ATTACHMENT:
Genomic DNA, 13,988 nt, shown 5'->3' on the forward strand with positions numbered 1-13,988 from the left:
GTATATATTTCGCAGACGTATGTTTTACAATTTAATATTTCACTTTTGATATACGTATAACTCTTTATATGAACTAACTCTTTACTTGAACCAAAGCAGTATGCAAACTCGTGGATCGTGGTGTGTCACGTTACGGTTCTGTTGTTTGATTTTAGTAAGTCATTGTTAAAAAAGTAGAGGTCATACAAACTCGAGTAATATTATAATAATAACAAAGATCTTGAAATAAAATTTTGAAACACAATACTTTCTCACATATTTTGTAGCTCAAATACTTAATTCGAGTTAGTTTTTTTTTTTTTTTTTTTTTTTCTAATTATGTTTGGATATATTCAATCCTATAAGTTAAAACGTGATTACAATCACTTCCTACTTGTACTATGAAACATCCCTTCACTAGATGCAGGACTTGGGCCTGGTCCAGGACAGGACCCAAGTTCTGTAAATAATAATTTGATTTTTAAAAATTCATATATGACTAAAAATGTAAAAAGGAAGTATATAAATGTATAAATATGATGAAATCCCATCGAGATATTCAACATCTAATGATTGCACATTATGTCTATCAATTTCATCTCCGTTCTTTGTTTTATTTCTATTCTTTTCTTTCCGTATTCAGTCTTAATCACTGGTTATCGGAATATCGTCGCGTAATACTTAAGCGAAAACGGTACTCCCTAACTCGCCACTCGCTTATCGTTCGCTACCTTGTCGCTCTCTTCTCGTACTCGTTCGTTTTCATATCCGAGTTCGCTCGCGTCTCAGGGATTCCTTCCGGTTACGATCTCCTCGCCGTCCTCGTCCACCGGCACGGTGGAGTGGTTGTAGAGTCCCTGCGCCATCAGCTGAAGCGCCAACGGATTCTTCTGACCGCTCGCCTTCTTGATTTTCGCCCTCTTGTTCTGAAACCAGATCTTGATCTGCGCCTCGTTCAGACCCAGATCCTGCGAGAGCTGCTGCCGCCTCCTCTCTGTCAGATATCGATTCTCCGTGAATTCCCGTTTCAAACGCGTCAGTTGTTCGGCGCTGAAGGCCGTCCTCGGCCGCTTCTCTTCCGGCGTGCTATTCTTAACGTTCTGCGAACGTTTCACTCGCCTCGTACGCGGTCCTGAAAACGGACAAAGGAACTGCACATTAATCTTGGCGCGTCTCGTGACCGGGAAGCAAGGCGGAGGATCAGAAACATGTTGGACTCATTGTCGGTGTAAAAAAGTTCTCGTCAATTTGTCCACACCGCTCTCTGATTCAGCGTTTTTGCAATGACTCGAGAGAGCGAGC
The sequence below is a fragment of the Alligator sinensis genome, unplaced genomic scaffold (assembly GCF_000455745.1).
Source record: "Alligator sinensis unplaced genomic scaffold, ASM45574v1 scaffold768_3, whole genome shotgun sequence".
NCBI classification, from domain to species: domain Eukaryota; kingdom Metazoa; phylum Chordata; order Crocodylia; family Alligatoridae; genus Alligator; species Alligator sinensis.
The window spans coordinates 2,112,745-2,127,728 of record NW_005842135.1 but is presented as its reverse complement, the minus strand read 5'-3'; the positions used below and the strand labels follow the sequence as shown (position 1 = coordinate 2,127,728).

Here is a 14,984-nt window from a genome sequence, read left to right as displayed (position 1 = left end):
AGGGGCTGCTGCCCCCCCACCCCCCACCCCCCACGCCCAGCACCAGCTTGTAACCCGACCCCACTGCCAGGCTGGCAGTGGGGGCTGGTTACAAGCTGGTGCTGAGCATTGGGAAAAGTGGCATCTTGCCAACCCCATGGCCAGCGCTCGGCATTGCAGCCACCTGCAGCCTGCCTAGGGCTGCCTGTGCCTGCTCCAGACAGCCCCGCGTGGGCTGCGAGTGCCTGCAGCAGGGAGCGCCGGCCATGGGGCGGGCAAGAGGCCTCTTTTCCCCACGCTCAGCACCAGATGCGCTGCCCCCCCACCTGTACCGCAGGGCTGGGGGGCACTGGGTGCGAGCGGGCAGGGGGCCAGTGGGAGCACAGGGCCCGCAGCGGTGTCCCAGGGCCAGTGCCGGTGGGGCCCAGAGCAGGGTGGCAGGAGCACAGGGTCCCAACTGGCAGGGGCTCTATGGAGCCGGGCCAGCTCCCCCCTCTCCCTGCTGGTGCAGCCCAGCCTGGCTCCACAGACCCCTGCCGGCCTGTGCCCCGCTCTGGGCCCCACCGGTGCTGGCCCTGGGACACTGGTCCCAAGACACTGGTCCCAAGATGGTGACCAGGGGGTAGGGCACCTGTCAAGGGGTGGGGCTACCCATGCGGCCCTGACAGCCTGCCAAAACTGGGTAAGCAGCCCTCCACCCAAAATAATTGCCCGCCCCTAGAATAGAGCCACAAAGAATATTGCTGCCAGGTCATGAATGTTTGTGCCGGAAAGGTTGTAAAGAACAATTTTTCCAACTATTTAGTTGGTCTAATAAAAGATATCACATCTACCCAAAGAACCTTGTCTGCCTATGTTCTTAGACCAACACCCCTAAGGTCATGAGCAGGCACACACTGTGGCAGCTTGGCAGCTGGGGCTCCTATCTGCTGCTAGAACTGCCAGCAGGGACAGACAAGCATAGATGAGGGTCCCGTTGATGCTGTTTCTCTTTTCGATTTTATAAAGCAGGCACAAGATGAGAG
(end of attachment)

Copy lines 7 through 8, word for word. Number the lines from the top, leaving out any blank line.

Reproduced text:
Here is a 14,984-nt window from a genome sequence, read left to right as displayed (position 1 = left end):
AGGGGCTGCTGCCCCCCCACCCCCCACCCCCCACGCCCAGCACCAGCTTGTAACCCGACCCCACTGCCAGGCTGGCAGTGGGGGCTGGTTACAAGCTGGTGCTGAGCATTGGGAAAAGTGGCATCTTGCCAACCCCATGGCCAGCGCTCGGCATTGCAGCCACCTGCAGCCTGCCTAGGGCTGCCTGTGCCTGCTCCAGACAGCCCCGCGTGGGCTGCGAGTGCCTGCAGCAGGGAGCGCCGGCCATGGGGCGGGCAAGAGGCCTCTTTTCCCCACGCTCAGCACCAGATGCGCTGCCCCCCCACCTGTACCGCAGGGCTGGGGGGCACTGGGTGCGAGCGGGCAGGGGGCCAGTGGGAGCACAGGGCCCGCAGCGGTGTCCCAGGGCCAGTGCCGGTGGGGCCCAGAGCAGGGTGGCAGGAGCACAGGGTCCCAACTGGCAGGGGCTCTATGGAGCCGGGCCAGCTCCCCCCTCTCCCTGCTGGTGCAGCCCAGCCTGGCTCCACAGACCCCTGCCGGCCTGTGCCCCGCTCTGGGCCCCACCGGTGCTGGCCCTGGGACACTGGTCCCAAGACACTGGTCCCAAGATGGTGACCAGGGGGTAGGGCACCTGTCAAGGGGTGGGGCTACCCATGCGGCCCTGACAGCCTGCCAAAACTGGGTAAGCAGCCCTCCACCCAAAATAATTGCCCGCCCCTAGAATAGAGCCACAAAGAATATTGCTGCCAGGTCATGAATGTTTGTGCCGGAAAGGTTGTAAAGAACAATTTTTCCAACTATTTAGTTGGTCTAATAAAAGATATCACATCTACCCAAAGAACCTTGTCTGCCTATGTTCTTAGACCAACACCCCTAAGGTCATGAGCAGGCACACACTGTGGCAGCTTGGCAGCTGGGGCTCCTATCTGCTGCTAGAACTGCCAGCAGGGACAGACAAGCATAGATGAGGGTCCCGTTGATGCTGTTTCTCTTTTCGATTTTATAAAGCAGGCACAAGATGAGAG